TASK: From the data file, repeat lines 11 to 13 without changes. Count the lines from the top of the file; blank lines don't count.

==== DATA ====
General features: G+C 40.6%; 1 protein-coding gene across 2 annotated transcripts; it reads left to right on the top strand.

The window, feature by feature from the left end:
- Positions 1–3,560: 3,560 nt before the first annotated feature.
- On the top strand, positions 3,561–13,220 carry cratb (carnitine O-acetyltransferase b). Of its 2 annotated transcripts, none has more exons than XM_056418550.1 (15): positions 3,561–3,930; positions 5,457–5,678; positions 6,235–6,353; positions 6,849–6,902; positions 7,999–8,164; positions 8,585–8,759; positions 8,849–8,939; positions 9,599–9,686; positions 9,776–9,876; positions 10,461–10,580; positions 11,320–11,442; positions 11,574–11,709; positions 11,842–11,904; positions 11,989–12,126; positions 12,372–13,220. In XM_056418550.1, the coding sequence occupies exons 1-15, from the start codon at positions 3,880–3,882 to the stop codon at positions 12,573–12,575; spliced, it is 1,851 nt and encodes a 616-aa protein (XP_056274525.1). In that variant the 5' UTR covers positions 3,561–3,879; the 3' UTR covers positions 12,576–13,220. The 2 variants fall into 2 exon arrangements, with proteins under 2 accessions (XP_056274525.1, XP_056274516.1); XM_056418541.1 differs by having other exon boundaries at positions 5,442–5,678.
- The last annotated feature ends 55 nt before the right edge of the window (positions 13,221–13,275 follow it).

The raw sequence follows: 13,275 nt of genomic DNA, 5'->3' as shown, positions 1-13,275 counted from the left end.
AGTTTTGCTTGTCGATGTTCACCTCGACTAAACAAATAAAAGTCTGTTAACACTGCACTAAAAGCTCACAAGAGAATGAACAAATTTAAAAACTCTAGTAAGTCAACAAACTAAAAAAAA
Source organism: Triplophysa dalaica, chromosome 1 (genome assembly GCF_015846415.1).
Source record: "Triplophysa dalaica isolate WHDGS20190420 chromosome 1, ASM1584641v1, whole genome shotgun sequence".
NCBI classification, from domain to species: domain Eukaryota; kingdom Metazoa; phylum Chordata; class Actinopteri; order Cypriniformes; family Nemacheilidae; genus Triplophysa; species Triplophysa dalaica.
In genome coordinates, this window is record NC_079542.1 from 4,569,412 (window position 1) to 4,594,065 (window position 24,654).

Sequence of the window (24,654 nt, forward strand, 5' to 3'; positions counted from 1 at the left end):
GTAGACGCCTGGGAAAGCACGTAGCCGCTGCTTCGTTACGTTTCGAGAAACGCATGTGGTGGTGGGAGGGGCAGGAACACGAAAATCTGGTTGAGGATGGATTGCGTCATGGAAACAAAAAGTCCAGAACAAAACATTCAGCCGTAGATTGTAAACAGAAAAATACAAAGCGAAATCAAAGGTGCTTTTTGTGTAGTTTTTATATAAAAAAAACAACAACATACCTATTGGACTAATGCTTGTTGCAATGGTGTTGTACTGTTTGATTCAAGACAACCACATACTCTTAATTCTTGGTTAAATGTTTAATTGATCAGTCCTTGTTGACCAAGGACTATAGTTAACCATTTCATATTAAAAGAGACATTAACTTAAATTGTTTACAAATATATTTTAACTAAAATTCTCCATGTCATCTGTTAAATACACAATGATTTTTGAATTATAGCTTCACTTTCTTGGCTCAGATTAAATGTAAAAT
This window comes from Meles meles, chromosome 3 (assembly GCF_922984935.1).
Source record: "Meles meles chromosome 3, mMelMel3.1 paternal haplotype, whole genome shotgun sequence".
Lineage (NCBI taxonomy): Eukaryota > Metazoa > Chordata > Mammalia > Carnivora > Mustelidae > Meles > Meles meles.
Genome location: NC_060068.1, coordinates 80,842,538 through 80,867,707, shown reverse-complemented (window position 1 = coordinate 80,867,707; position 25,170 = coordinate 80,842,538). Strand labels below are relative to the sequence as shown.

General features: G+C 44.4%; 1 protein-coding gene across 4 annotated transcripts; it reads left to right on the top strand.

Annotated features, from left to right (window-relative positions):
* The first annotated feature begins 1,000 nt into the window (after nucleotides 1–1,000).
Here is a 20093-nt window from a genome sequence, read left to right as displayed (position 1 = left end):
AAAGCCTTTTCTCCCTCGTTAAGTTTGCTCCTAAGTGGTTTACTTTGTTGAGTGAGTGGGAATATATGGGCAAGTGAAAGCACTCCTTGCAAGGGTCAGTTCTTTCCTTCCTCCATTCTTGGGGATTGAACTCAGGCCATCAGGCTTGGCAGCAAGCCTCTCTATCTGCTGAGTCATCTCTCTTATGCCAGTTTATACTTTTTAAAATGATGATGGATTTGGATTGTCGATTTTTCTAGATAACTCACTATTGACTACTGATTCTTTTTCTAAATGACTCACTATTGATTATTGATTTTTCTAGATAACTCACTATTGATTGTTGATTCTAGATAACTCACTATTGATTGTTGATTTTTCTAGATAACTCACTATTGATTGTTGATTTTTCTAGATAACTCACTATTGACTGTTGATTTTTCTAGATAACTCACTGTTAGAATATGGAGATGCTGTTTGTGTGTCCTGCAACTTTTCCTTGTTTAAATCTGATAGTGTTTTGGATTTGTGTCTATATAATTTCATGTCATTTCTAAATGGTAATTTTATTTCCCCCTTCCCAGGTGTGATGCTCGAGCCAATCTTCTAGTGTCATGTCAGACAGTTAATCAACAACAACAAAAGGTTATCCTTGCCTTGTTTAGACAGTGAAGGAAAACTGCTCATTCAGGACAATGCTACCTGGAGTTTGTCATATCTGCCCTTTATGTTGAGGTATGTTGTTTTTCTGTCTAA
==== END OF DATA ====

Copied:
In genome coordinates, this window is record NC_079542.1 from 4,569,412 (window position 1) to 4,594,065 (window position 24,654).

Sequence of the window (24,654 nt, forward strand, 5' to 3'; positions counted from 1 at the left end):
GTAGACGCCTGGGAAAGCACGTAGCCGCTGCTTCGTTACGTTTCGAGAAACGCATGTGGTGGTGGGAGGGGCAGGAACACGAAAATCTGGTTGAGGATGGATTGCGTCATGGAAACAAAAAGTCCAGAACAAAACATTCAGCCGTAGATTGTAAACAGAAAAATACAAAGCGAAATCAAAGGTGCTTTTTGTGTAGTTTTTATATAAAAAAAACAACAACATACCTATTGGACTAATGCTTGTTGCAATGGTGTTGTACTGTTTGATTCAAGACAACCACATACTCTTAATTCTTGGTTAAATGTTTAATTGATCAGTCCTTGTTGACCAAGGACTATAGTTAACCATTTCATATTAAAAGAGACATTAACTTAAATTGTTTACAAATATATTTTAACTAAAATTCTCCATGTCATCTGTTAAATACACAATGATTTTTGAATTATAGCTTCACTTTCTTGGCTCAGATTAAATGTAAAAT